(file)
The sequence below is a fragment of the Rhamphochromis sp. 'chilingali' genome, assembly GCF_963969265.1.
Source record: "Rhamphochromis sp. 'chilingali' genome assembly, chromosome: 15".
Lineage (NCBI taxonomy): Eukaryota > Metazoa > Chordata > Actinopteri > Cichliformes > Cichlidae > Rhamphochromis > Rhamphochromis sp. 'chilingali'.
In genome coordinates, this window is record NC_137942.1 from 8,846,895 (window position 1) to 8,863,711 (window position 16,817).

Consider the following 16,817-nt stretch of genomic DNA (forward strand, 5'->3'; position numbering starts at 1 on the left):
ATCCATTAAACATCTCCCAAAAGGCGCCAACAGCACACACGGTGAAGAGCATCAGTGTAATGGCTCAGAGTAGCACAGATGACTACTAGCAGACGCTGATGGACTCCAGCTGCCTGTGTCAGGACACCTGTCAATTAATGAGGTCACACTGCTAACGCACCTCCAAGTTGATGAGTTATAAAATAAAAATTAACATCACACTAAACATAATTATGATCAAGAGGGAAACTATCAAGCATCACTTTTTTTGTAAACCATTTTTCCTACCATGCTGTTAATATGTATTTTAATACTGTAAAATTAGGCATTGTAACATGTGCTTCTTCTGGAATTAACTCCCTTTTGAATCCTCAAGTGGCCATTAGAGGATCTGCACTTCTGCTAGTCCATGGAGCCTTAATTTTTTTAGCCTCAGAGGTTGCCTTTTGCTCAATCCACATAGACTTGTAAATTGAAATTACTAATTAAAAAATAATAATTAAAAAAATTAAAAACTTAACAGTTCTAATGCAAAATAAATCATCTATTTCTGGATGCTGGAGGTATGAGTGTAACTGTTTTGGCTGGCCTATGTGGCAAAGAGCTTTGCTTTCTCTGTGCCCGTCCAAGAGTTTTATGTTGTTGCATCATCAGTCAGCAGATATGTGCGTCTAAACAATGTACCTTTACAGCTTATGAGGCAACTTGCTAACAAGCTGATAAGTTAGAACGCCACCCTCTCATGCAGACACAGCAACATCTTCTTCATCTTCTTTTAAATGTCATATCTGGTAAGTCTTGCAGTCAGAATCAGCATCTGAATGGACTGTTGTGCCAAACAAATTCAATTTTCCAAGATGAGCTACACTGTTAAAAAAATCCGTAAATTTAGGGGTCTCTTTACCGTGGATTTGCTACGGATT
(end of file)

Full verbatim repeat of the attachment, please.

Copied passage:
The sequence below is a fragment of the Rhamphochromis sp. 'chilingali' genome, assembly GCF_963969265.1.
Source record: "Rhamphochromis sp. 'chilingali' genome assembly, chromosome: 15".
Lineage (NCBI taxonomy): Eukaryota > Metazoa > Chordata > Actinopteri > Cichliformes > Cichlidae > Rhamphochromis > Rhamphochromis sp. 'chilingali'.
In genome coordinates, this window is record NC_137942.1 from 8,846,895 (window position 1) to 8,863,711 (window position 16,817).

Consider the following 16,817-nt stretch of genomic DNA (forward strand, 5'->3'; position numbering starts at 1 on the left):
ATCCATTAAACATCTCCCAAAAGGCGCCAACAGCACACACGGTGAAGAGCATCAGTGTAATGGCTCAGAGTAGCACAGATGACTACTAGCAGACGCTGATGGACTCCAGCTGCCTGTGTCAGGACACCTGTCAATTAATGAGGTCACACTGCTAACGCACCTCCAAGTTGATGAGTTATAAAATAAAAATTAACATCACACTAAACATAATTATGATCAAGAGGGAAACTATCAAGCATCACTTTTTTTGTAAACCATTTTTCCTACCATGCTGTTAATATGTATTTTAATACTGTAAAATTAGGCATTGTAACATGTGCTTCTTCTGGAATTAACTCCCTTTTGAATCCTCAAGTGGCCATTAGAGGATCTGCACTTCTGCTAGTCCATGGAGCCTTAATTTTTTTAGCCTCAGAGGTTGCCTTTTGCTCAATCCACATAGACTTGTAAATTGAAATTACTAATTAAAAAATAATAATTAAAAAAATTAAAAACTTAACAGTTCTAATGCAAAATAAATCATCTATTTCTGGATGCTGGAGGTATGAGTGTAACTGTTTTGGCTGGCCTATGTGGCAAAGAGCTTTGCTTTCTCTGTGCCCGTCCAAGAGTTTTATGTTGTTGCATCATCAGTCAGCAGATATGTGCGTCTAAACAATGTACCTTTACAGCTTATGAGGCAACTTGCTAACAAGCTGATAAGTTAGAACGCCACCCTCTCATGCAGACACAGCAACATCTTCTTCATCTTCTTTTAAATGTCATATCTGGTAAGTCTTGCAGTCAGAATCAGCATCTGAATGGACTGTTGTGCCAAACAAATTCAATTTTCCAAGATGAGCTACACTGTTAAAAAAATCCGTAAATTTAGGGGTCTCTTTACCGTGGATTTGCTACGGATT